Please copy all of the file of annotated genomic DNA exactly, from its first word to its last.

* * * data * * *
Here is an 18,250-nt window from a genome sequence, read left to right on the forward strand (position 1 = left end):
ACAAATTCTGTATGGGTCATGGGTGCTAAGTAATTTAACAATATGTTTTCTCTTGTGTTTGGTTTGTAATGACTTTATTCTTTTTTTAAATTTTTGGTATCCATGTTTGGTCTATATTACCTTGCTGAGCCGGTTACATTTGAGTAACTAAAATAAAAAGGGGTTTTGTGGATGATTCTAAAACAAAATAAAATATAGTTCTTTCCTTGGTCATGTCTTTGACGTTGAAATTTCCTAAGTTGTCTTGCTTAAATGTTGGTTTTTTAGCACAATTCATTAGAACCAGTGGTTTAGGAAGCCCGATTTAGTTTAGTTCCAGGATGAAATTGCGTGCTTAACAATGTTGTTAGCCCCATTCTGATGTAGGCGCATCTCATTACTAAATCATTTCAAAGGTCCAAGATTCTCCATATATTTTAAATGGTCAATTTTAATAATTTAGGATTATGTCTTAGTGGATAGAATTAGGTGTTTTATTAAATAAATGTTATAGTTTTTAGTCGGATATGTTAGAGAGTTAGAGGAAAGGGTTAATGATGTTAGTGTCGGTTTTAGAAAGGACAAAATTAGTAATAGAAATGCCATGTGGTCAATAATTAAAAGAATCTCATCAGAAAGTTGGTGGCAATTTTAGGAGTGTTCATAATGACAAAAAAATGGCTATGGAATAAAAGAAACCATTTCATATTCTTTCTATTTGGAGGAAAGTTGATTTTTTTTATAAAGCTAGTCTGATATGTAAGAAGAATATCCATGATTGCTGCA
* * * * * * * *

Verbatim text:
Here is an 18,250-nt window from a genome sequence, read left to right on the forward strand (position 1 = left end):
ACAAATTCTGTATGGGTCATGGGTGCTAAGTAATTTAACAATATGTTTTCTCTTGTGTTTGGTTTGTAATGACTTTATTCTTTTTTTAAATTTTTGGTATCCATGTTTGGTCTATATTACCTTGCTGAGCCGGTTACATTTGAGTAACTAAAATAAAAAGGGGTTTTGTGGATGATTCTAAAACAAAATAAAATATAGTTCTTTCCTTGGTCATGTCTTTGACGTTGAAATTTCCTAAGTTGTCTTGCTTAAATGTTGGTTTTTTAGCACAATTCATTAGAACCAGTGGTTTAGGAAGCCCGATTTAGTTTAGTTCCAGGATGAAATTGCGTGCTTAACAATGTTGTTAGCCCCATTCTGATGTAGGCGCATCTCATTACTAAATCATTTCAAAGGTCCAAGATTCTCCATATATTTTAAATGGTCAATTTTAATAATTTAGGATTATGTCTTAGTGGATAGAATTAGGTGTTTTATTAAATAAATGTTATAGTTTTTAGTCGGATATGTTAGAGAGTTAGAGGAAAGGGTTAATGATGTTAGTGTCGGTTTTAGAAAGGACAAAATTAGTAATAGAAATGCCATGTGGTCAATAATTAAAAGAATCTCATCAGAAAGTTGGTGGCAATTTTAGGAGTGTTCATAATGACAAAAAAATGGCTATGGAATAAAAGAAACCATTTCATATTCTTTCTATTTGGAGGAAAGTTGATTTTTTTTATAAAGCTAGTCTGATATGTAAGAAGAATATCCATGATTGCTGCA